Nearly all the Royalists who had fought in the First Civil War had been given their parole by promising not to bear arms against the Parliament again and many honourable Royalists, like Lord Astley, refused to break their word by taking any part in the second war; so the victors in the Second Civil War showed little mercy to any of those who had brought war into the land again.

On the evening of the surrender of Colchester, Parliamentarians had Sir Charles Lucas and Sir George Lisle shot; Parliamentary authorities sentenced the leaders of the Welsh rebels, Major General Rowland Laugharne, Colonel John Poyer and Colonel Rice Powel to death, but executed Poyer alone on the 25th April 1649, having selected him by lot; of five prominent Royalist peers who had fallen into the hands of Parliament, three, the Duke of Hamilton, the Earl of Holland and Lord Capel, one of the Colchester prisoners and a man of high character, were beheaded at Westminster on the 9th March 1649.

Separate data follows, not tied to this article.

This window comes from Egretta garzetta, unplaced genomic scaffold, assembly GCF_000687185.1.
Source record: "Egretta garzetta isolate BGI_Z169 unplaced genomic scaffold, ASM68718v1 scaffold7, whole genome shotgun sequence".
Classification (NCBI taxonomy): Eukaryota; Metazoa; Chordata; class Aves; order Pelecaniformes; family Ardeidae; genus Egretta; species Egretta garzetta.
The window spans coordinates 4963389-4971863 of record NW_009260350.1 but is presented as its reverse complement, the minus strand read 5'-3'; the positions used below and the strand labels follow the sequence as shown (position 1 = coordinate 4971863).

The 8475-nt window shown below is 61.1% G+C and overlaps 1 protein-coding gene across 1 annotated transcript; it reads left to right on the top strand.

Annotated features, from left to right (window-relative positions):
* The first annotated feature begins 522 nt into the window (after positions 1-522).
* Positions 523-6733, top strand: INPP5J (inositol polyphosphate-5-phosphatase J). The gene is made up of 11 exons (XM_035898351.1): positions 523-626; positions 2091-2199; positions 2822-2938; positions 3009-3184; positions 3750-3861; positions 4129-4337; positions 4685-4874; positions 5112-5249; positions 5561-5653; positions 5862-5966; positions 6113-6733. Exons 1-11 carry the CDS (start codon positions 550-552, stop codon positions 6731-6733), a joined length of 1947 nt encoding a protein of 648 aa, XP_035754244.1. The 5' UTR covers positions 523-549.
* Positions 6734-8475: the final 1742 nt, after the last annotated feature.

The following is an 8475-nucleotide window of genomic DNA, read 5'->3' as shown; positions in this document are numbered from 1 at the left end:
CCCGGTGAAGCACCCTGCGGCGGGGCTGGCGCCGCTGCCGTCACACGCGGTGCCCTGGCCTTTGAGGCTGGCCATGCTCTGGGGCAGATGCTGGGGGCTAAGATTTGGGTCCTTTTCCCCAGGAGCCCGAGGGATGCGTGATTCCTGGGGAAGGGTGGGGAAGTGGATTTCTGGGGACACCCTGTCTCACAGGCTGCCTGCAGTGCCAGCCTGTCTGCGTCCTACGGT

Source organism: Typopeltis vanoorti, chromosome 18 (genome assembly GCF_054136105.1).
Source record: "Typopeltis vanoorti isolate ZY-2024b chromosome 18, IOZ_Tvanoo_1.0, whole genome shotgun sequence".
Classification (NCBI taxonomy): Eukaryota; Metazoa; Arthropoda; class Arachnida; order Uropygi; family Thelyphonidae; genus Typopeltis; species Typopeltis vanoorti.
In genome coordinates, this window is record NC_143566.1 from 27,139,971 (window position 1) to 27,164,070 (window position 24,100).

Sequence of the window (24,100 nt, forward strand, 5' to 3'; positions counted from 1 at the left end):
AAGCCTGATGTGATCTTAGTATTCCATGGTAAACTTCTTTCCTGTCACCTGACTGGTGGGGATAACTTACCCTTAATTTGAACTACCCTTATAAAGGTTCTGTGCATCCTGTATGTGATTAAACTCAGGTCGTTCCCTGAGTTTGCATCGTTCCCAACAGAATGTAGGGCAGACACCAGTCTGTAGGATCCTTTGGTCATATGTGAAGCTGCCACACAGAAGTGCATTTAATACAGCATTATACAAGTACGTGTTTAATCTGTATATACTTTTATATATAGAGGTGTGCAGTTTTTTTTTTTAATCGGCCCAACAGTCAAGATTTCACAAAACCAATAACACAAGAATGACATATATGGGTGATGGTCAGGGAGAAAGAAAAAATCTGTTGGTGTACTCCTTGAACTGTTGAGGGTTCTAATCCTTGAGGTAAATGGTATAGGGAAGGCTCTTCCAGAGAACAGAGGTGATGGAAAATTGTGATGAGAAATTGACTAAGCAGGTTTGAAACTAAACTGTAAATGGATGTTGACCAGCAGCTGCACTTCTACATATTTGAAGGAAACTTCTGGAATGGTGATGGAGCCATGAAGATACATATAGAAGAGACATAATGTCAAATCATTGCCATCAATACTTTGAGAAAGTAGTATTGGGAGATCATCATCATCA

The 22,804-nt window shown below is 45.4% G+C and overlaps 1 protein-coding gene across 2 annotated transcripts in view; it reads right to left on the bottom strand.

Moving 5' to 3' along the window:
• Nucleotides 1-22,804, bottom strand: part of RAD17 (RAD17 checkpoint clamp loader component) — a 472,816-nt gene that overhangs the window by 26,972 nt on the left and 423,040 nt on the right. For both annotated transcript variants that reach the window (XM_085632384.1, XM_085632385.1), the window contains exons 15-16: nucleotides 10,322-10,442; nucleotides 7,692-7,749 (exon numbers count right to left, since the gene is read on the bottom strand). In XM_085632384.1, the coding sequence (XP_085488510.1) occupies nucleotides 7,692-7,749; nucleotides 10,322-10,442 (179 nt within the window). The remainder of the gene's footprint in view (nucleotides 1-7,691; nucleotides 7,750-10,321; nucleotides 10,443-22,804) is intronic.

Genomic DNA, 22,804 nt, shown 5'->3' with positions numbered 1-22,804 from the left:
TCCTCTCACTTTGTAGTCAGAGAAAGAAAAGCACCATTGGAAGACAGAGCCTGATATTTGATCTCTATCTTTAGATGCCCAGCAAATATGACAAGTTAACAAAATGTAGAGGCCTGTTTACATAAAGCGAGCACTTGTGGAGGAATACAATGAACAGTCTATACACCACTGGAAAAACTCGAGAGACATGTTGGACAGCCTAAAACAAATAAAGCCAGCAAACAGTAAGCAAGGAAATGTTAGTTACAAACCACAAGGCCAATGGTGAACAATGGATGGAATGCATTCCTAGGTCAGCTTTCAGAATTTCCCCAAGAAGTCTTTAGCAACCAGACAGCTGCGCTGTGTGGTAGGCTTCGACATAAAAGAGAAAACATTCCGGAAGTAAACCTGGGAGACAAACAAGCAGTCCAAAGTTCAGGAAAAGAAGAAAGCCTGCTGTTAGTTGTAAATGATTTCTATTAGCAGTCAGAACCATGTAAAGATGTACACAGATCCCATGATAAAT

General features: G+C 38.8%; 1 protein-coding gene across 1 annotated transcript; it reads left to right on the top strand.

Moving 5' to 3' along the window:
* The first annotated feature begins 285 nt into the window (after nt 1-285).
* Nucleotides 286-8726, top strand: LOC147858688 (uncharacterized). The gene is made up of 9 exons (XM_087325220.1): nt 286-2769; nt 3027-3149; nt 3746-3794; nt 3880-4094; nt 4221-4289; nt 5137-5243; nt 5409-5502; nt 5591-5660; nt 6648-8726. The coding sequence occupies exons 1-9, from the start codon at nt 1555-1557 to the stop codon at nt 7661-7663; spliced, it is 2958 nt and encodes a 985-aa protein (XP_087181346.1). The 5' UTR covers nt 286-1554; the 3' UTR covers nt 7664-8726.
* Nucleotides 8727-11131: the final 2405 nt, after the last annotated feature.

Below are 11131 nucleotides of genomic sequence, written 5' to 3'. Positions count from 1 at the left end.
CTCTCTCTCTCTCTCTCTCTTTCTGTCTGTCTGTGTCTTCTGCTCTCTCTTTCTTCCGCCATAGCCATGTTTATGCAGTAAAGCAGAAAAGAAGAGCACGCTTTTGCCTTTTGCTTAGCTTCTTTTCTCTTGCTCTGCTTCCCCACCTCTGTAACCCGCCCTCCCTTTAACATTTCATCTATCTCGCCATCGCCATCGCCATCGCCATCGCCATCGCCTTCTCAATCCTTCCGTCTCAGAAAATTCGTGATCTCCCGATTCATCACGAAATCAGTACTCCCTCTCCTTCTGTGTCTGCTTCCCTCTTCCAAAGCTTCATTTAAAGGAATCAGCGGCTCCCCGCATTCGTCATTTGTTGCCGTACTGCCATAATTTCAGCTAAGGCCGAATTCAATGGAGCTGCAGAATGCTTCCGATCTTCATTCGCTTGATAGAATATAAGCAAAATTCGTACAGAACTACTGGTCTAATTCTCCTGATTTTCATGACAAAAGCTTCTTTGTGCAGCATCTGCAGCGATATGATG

The Trial of Charles I for Treason:

Charles I was the first of our monarchs to be put on trial for treason and it led to his execution; this event is one of the most infamous in England's history and one of the most controversial; no law could be found in England’s history that dealt with the trial of a monarch so the order setting up the court that was to try Charles was written by a Dutch lawyer called Issac Dorislaus and he based his work on an ancient Roman law which stated that a military body, in this case the government, could legally overthrow a tyrant; the execution of Charles, led to an eleven year gap in the rule of the Stuarts, from 1649 to 1660 and it witnessed the rise to supreme power of Oliver Cromwell, whose signature can clearly be seen on the death warrant of Charles I.

The betrayal by Charles caused Parliament to debate whether or not to return the King to power at all; those who still supported Charles' place on the throne tried once more to negotiate with him, but furious that Parliament continued to countenance Charles as a ruler, the Army marched on Parliament and conducted 'Pride's Purge', named after the commanding officer of the operation, Thomas Pride, and in December 1648, troops arrested 45 Members of Parliament and kept 146 out of the chamber; they allowed only 75 Members in and then only at the Army's bidding.